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At the Core of Conflict

FAITH AT WORK: Devotions through the book of James

“What causes quarrels and what causes fights among you?” (James 4:1, ESV) 

We live in a day of great animosity, fueled in large part by social media. People don’t hesitate to tear others down, rather than engaging in a respectful exchange of ideas. That atmosphere of hate is easily combustible. The extreme disregard of others and preoccupation with self and personal rights result in road rage, flight rage, and outrage. 

Most disturbing is when those who claim to follow Jesus Christ act in kind. Their behavior is indistinguishable from those who belong to the kingdom of darkness. 

We can detect a theme in James. He has urged us to Kingdom decorum, loving others, respecting them, and serving them in the manner of our Lord Jesus. Recently, he has been aghast at the notion that we would use our tongues to curse others, those made in the image of God. 

Now, James queries the cause of quarrels. By way of answer, he points the finger of blame directly at us. “What causes quarrels and what causes fights among you? Is it not this, that your passions are at war within you? You desire and do not have, so you murder. You covet and cannot obtain, so you fight and quarrel” (James 4:1–2). 

What James says harkens to what our Lord taught in the Sermon on the Mount. There He urged us to seek first the Kingdom of God and His righteousness. James, however, notes that a pleasure-driven life seeks our own kingdom and serves our own ends.  

Because we are driven by selfish ambition, we do not look to the expressed desire of our God for us. Rather than submitting ourselves to the will of our Father, we resent His not giving us what we want. In other words, we operate according to a principle completely foreign to the Kingdom of God.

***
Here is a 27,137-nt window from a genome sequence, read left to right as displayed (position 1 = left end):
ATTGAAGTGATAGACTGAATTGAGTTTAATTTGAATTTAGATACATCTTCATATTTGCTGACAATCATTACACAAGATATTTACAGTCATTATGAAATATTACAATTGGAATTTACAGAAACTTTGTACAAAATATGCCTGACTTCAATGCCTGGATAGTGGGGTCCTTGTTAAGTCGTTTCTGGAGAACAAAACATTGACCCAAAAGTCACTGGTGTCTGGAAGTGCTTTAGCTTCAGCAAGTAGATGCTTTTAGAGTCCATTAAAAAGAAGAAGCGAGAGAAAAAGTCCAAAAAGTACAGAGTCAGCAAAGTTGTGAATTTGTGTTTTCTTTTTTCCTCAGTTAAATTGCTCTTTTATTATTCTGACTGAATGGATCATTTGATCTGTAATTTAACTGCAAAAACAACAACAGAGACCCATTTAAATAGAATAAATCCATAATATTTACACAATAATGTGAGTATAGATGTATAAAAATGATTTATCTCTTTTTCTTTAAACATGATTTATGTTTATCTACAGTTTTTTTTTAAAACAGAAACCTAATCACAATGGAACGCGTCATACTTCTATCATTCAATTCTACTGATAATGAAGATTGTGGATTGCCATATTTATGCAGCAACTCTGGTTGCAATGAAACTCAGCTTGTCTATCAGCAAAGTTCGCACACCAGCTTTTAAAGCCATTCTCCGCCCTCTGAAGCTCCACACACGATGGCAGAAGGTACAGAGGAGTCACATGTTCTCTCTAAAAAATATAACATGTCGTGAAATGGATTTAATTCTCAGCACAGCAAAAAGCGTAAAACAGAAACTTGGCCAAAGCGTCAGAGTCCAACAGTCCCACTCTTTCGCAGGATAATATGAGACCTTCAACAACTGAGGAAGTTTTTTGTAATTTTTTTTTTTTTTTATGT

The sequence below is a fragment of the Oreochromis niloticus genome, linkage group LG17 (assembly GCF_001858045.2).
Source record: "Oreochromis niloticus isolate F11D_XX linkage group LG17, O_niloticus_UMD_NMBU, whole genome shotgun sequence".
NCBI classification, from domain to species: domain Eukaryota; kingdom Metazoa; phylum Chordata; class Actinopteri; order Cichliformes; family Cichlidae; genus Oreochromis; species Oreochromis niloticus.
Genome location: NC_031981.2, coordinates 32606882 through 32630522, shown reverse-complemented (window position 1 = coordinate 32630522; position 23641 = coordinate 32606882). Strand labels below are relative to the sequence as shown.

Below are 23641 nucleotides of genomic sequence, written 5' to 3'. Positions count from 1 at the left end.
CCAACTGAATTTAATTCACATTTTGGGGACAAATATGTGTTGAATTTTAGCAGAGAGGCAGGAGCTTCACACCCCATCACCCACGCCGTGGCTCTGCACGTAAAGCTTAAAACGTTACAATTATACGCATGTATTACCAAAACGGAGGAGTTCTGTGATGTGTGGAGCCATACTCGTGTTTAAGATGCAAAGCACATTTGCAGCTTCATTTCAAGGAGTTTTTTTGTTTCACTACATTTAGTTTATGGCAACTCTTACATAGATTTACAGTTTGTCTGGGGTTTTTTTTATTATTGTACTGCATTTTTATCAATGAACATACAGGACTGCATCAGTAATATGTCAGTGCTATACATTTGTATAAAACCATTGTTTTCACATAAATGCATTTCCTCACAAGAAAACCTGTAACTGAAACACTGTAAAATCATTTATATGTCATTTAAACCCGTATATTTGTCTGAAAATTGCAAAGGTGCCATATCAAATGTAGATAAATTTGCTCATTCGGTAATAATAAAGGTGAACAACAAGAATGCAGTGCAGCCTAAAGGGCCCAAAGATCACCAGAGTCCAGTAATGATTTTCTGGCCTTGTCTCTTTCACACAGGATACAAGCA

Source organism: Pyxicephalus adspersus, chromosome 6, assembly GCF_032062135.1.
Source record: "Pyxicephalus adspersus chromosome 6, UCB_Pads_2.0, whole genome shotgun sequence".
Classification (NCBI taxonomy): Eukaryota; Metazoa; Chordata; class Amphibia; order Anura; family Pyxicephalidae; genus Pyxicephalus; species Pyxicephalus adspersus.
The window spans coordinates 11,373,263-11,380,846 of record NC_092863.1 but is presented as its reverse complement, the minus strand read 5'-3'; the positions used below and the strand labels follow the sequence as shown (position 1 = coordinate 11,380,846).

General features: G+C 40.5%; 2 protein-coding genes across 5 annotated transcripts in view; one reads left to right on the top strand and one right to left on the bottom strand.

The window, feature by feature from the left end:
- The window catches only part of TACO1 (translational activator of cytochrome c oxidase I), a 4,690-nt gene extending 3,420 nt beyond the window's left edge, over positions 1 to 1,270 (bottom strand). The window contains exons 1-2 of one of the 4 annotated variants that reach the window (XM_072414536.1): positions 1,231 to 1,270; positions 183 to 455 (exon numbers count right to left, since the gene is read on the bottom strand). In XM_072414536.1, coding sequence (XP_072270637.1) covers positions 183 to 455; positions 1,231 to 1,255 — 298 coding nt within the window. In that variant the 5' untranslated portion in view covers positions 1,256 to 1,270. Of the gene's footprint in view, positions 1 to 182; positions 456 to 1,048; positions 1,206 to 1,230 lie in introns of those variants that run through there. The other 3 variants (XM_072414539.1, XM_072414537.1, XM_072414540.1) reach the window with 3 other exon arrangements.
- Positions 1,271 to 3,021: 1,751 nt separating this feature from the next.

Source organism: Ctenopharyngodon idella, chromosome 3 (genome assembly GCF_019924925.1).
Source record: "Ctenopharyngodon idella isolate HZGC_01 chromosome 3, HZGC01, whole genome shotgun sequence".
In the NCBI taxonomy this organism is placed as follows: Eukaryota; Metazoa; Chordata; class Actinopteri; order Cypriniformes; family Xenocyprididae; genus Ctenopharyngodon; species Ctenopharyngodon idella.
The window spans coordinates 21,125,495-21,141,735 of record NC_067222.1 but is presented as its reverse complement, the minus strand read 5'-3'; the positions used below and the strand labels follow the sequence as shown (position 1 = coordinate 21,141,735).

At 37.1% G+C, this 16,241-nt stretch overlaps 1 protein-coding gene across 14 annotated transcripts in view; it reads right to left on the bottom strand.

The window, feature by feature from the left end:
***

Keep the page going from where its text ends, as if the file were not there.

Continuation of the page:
James gives us lines to think along as we examine the discontent and discord we experience. “You adulterous people! Do you not know that friendship with the world is enmity with God? Therefore whoever wishes to be a friend of the world makes himself an enemy of God” (James 4:4). 

In speaking of being adulterous, James is bringing a wisdom perspective to bear. He has already contrasted demonic wisdom (with its bitter jealousy and selfish ambition) with wisdom from above (described as “peaceable, gentle, open to reason, full of mercy and good fruits, impartial and sincere”). The former yields discord; the latter accord. The demonic wisdom foments division and conflict; the wisdom from above comports with a Kingdom of righteousness, joy, and peace 

In the book of Proverbs adultery points to unfaithfulness to the God to whom we pledged our troth. In view are spiritual adultery and the call of God to live out the “royal law” of love (2:8). No wonder James points out: “Do you suppose it is to no purpose that the Scripture says, ‘He yearns jealously over the spirit that he has made to dwell in us’?” (James 4:5) 

1. What do our quarrels reveal about our allegiance to Christ?

2. What should govern the requests we make of God? 

“Father, help me to be a peacemaker and not a troublemaker.”

Stan Gale

Stanley D. Gale (MDiv Westminster, DMin Covenant) has pastored churches in Maryland and Pennsylvania for over 30 years. He is the author of several books, including A Vine-Ripened Life: Spiritual Fruitfulness through Abiding in Christ and The Christian’s Creed: Embracing the Apostolic Faith. He has been married to his wife, Linda, since 1975. They have four children and nine grandchildren. He lives in West Chester, Pa.
Books by Stan Gale

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